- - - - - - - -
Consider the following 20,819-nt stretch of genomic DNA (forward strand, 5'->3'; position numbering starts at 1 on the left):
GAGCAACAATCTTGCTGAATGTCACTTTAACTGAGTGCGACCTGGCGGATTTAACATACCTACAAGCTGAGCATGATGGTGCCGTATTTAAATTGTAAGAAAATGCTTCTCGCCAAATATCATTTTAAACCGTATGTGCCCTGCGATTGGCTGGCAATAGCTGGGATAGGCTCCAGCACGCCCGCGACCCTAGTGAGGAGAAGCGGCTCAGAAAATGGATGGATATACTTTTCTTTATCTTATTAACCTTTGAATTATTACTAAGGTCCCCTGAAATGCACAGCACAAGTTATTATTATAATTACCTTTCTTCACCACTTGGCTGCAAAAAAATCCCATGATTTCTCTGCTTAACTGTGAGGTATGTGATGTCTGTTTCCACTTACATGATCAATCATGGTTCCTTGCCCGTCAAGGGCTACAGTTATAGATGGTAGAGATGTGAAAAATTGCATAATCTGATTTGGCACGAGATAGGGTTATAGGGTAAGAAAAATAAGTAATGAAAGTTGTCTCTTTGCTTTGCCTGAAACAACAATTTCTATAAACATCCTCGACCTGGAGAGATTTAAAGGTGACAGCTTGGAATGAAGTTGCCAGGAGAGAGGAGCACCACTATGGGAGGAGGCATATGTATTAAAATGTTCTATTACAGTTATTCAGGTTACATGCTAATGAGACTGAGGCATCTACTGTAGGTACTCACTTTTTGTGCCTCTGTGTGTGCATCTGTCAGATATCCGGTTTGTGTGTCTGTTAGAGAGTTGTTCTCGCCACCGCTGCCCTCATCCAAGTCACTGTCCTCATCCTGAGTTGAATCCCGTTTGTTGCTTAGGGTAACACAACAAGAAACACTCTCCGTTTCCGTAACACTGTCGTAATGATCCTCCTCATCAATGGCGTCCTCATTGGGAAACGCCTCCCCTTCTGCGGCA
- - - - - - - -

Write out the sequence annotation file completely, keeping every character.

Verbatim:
Consider the following 20,819-nt stretch of genomic DNA (forward strand, 5'->3'; position numbering starts at 1 on the left):
GAGCAACAATCTTGCTGAATGTCACTTTAACTGAGTGCGACCTGGCGGATTTAACATACCTACAAGCTGAGCATGATGGTGCCGTATTTAAATTGTAAGAAAATGCTTCTCGCCAAATATCATTTTAAACCGTATGTGCCCTGCGATTGGCTGGCAATAGCTGGGATAGGCTCCAGCACGCCCGCGACCCTAGTGAGGAGAAGCGGCTCAGAAAATGGATGGATATACTTTTCTTTATCTTATTAACCTTTGAATTATTACTAAGGTCCCCTGAAATGCACAGCACAAGTTATTATTATAATTACCTTTCTTCACCACTTGGCTGCAAAAAAATCCCATGATTTCTCTGCTTAACTGTGAGGTATGTGATGTCTGTTTCCACTTACATGATCAATCATGGTTCCTTGCCCGTCAAGGGCTACAGTTATAGATGGTAGAGATGTGAAAAATTGCATAATCTGATTTGGCACGAGATAGGGTTATAGGGTAAGAAAAATAAGTAATGAAAGTTGTCTCTTTGCTTTGCCTGAAACAACAATTTCTATAAACATCCTCGACCTGGAGAGATTTAAAGGTGACAGCTTGGAATGAAGTTGCCAGGAGAGAGGAGCACCACTATGGGAGGAGGCATATGTATTAAAATGTTCTATTACAGTTATTCAGGTTACATGCTAATGAGACTGAGGCATCTACTGTAGGTACTCACTTTTTGTGCCTCTGTGTGTGCATCTGTCAGATATCCGGTTTGTGTGTCTGTTAGAGAGTTGTTCTCGCCACCGCTGCCCTCATCCAAGTCACTGTCCTCATCCTGAGTTGAATCCCGTTTGTTGCTTAGGGTAACACAACAAGAAACACTCTCCGTTTCCGTAACACTGTCGTAATGATCCTCCTCATCAATGGCGTCCTCATTGGGAAACGCCTCCCCTTCTGCGGCA